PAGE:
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One of those hurt in the St. Anna explosion was a Boy Scout Explorer. Unlike the California incident, reports indicate teen was not involved in active firefighting.

Photo by Sharon Cekada Post-Crescent.
Photo by Sharon Cekada Post-Crescent.

Read details of the Sonoma County incident

One of our postings in recent days that has drawn a few comments is the story from  Sonoma, California where a 16-year-old Boy Scout Explorer was hospitalized from exhaustion. It appears the boy was involved in interior firefighting operations at house fire. An investigation is underway.

It turns out that in Wisconsin, at the site of the explosion that took the life of Firefighter Steven Koeser, a 17-year-old and a 15-year-old were injured. The younger teen, like the teenager in California, is a Boy Scout Explorer.

Here are the details from’s Bob Petrie:

Capt. Adam Schuh of the St. Anna Fire Department said there were 17 firefighters on the scene when the explosion occurred at Bremer, W2002 Highway Q in St. Anna, an unincorporated community straddling the Calumet and Sheboygan county lines.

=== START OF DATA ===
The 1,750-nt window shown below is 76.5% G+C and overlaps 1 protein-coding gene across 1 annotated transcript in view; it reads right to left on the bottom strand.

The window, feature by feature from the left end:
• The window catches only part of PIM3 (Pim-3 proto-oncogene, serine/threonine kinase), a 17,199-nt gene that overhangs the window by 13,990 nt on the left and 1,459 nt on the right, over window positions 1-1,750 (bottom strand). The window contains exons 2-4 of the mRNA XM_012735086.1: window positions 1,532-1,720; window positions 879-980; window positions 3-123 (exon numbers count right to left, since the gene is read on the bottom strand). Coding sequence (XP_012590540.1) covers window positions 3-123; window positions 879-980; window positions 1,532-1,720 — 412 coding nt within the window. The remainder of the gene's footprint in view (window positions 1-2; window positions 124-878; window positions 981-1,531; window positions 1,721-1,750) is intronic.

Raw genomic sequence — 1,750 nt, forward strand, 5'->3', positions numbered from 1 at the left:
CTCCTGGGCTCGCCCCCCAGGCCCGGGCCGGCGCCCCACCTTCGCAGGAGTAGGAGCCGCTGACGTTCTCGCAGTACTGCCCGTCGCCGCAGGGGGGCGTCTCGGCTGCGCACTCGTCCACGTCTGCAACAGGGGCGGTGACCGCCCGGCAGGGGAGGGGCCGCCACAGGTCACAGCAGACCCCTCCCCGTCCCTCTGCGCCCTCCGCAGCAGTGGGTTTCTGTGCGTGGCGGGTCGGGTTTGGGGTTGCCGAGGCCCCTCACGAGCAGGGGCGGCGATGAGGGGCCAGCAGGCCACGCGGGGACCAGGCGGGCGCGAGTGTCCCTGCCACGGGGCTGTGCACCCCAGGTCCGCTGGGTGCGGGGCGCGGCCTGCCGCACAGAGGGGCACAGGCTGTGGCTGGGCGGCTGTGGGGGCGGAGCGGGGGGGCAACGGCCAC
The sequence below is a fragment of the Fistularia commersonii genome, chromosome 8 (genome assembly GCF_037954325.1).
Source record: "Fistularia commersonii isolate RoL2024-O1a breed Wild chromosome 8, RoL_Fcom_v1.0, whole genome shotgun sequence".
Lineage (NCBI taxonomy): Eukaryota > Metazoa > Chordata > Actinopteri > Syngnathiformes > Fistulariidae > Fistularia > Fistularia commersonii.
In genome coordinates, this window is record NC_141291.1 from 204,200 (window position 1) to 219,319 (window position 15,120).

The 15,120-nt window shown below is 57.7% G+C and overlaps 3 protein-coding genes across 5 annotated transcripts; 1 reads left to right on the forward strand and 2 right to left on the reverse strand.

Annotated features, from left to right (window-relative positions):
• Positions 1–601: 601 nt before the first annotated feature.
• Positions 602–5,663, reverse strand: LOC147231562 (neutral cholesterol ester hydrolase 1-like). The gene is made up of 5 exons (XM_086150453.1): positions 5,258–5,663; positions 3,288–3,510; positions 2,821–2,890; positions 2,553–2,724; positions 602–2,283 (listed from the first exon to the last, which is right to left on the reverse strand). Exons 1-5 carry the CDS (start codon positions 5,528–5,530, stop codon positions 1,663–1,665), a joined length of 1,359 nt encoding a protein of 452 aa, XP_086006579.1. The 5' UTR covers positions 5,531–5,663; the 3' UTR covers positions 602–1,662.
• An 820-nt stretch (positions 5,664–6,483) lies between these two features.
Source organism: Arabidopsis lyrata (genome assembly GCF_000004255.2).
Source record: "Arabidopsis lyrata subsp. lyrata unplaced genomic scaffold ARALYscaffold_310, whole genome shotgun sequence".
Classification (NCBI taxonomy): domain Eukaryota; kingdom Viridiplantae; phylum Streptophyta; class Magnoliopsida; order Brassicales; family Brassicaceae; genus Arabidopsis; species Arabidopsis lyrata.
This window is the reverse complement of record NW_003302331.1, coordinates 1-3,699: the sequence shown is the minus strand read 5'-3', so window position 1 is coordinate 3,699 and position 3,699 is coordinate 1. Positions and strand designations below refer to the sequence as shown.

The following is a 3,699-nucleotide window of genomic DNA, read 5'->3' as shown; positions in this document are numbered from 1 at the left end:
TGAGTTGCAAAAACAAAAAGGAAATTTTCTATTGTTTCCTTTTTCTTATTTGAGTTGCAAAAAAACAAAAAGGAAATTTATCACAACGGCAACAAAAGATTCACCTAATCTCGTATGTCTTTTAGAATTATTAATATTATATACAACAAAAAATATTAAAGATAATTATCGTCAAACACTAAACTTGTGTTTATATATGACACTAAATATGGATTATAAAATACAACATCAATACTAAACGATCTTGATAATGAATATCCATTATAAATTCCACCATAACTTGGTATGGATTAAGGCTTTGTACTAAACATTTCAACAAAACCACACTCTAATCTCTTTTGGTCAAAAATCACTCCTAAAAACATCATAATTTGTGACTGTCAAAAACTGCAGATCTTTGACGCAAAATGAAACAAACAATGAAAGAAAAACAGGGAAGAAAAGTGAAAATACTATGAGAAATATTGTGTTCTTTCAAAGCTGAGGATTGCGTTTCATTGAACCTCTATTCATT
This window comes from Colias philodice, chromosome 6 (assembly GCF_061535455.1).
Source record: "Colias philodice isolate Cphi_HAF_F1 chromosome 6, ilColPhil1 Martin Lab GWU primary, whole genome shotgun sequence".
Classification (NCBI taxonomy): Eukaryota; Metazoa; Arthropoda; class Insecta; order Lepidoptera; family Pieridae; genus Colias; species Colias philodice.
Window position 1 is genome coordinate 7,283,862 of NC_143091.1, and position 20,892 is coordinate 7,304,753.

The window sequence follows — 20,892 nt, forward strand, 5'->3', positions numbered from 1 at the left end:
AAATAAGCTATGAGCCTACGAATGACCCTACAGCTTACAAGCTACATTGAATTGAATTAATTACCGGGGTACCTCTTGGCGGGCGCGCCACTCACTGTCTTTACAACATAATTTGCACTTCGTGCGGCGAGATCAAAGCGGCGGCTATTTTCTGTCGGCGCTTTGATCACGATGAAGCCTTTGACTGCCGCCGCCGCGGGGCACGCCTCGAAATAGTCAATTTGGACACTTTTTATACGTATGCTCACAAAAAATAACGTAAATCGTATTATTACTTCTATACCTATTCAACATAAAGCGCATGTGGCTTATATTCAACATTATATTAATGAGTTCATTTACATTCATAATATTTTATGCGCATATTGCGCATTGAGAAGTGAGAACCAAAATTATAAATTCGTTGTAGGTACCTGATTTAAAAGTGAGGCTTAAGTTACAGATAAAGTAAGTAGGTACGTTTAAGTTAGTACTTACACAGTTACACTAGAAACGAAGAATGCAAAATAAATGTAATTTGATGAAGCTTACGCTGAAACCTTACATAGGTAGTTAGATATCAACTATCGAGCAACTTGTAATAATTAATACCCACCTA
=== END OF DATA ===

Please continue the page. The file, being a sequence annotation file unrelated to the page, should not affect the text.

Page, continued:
“We had the guys scattered around all over, they were manning hose lines, doing whatever they could and the explosion occurred … and we went into a triage mode,” Schuh said. “It was find our guys that were down and help them first. At that point, the fire didn’t matter any more. It was rescue and save our own.”

Six of the eight firefighters injured in the blast are in good condition, “a few of them stiff and sore yet,” Schuh said. Two firefighters that were hospitalized overnight were out of the hospital and able to attend Saturday’s funeral.

“Stiff and sore, and they were both there today and walking around and talking,” Schuh said. “It’s going to take some time for them.”

Among those injured were 17-year-old Chase Fritsch and 15-year-old Joshua Scott. Fritsch, who is Schuh’s stepson, is of legal age to serve as a firefighter, with parental permission. Scott is a fire department explorer, a training program for teens aspiring to become firefighters. Scott was never in the actual danger zone on Tuesday night, Schuh said.

Schuh said he didn’t know whether the department’s explorer program would be re-evaluated following the blast.

“I don’t want to scrap it because it’s a good way to recruit new members,” he said.
Schuh said St. Anna department members are still in a bit of shock about what happened at Bremer, and added that, “personally, it’s the hardest thing I’ve ever had to deal with.”

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